Posted by: Patricia Salkin | April 13, 2017

OH Appeals Court Holds Ordinances’ Prohibition on Cooking in Accessory Living Accommodations was Unambiguous and Had Substantial Relation to Safety of Community

In 2002, Scasny obtained approval to construct a 292 square foot detached two-car garage that included a driveway. Over time, the two-car garage became a 644 square foot two level building with a bathroom that included a toilet and tub; a kitchen area with a kitchen sink and cooking area; a laundry room with a washer and dryer; a large recreation room with cable television; two air conditioned levels; and a furnace and hot water heater. The Village’s Board of Zoning Appeals (“BZA”) denied Scasny’s request to be able to cook on the premises and the Council affirmed the BZA’s decision. Appellants Tim Scasny and Lynne Hamill appealed the trial court’s decision affirming the decision of the appellee Mayfield Village Council, which denied Scasny’s request to have the ability to cook in the second building on his property.

On appeal, Scasny argued that the common pleas court incorrectly applied Mayfield Village Codified Ordinance 1113.08(f) to his property. Pursuant to Mayfield Village Codified Ordinances 1153.02(a), Class U–1 uses included: (1) single-family dwelling; (2) farming, nursery, truck gardening, or (3) any municipal use by the Municipality. Here, the property was further designated as being in the U–1 District that was within the Class A–1 District; this meant that a further restriction applied that “no building shall be used and no building shall be erected which is arranged, intended or designed to be used as a semi-detached single family dwelling or double house.” As such, Scasny was only permitted to have one single-family dwelling on his property. The court found that Scasny’s structure qualified as a “dwelling unit” since cooking was permitted within the building. This was distinguished from “Accessory living accommodations”, which were did not allow cooking equipment. Accordingly, the trial court’s application of Mayfield Village Ordinance 1113.08(f) was supported by reliable, probative, and substantial evidence.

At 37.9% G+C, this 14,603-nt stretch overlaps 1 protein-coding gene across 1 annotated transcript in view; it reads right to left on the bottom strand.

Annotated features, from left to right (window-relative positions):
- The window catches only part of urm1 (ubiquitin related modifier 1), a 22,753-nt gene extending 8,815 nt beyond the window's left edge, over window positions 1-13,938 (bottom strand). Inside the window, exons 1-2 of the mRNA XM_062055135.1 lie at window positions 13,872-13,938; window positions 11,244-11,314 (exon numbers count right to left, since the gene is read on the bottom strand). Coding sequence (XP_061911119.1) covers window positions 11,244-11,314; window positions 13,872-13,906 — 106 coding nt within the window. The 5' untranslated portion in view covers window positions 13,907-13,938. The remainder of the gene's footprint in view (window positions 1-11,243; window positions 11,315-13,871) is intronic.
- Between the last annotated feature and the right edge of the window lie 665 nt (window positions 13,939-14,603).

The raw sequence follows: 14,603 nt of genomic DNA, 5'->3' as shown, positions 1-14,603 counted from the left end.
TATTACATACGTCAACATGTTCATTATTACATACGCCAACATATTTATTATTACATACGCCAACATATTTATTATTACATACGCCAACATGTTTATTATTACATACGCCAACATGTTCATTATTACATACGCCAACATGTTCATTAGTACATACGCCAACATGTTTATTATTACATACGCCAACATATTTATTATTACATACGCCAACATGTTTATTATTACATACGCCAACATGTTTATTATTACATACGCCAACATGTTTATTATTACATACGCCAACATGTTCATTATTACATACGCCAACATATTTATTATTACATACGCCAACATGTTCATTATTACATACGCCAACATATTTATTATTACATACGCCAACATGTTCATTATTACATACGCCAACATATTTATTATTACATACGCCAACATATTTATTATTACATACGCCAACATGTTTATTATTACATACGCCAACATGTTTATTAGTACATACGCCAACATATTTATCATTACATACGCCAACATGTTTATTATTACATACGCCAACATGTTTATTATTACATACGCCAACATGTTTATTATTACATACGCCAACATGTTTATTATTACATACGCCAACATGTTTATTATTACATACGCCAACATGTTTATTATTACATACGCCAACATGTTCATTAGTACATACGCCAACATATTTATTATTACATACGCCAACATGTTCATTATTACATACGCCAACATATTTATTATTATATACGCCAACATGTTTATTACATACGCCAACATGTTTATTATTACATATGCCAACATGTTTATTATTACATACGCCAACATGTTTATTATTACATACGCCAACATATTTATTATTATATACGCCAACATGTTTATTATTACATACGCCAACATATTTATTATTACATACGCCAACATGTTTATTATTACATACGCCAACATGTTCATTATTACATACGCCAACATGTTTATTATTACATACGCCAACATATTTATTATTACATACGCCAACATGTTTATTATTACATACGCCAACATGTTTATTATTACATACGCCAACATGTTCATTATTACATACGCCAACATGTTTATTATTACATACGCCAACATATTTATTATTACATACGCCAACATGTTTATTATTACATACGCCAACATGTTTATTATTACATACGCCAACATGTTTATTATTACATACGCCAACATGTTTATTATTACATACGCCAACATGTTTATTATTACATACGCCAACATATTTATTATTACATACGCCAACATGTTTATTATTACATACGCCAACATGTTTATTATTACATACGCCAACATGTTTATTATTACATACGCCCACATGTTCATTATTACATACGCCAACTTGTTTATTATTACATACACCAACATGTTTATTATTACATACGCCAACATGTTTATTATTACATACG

Lastly, Scasny argued that the Village’s restriction on cooking in a structure that did not comply with fire and safety protocols was arbitrary, unreasonable and without substantial relation to the public health, safety, morals, or general welfare of the community. The court held that the prohibiting cooking in “accessory living accommodations” had a substantial relationship to safety. Accordingly, the trial court did not abuse its discretion by denying Scasny declaratory relief.

Scasny v. Mayfield, 69 N.E.3d 1219 (2016)

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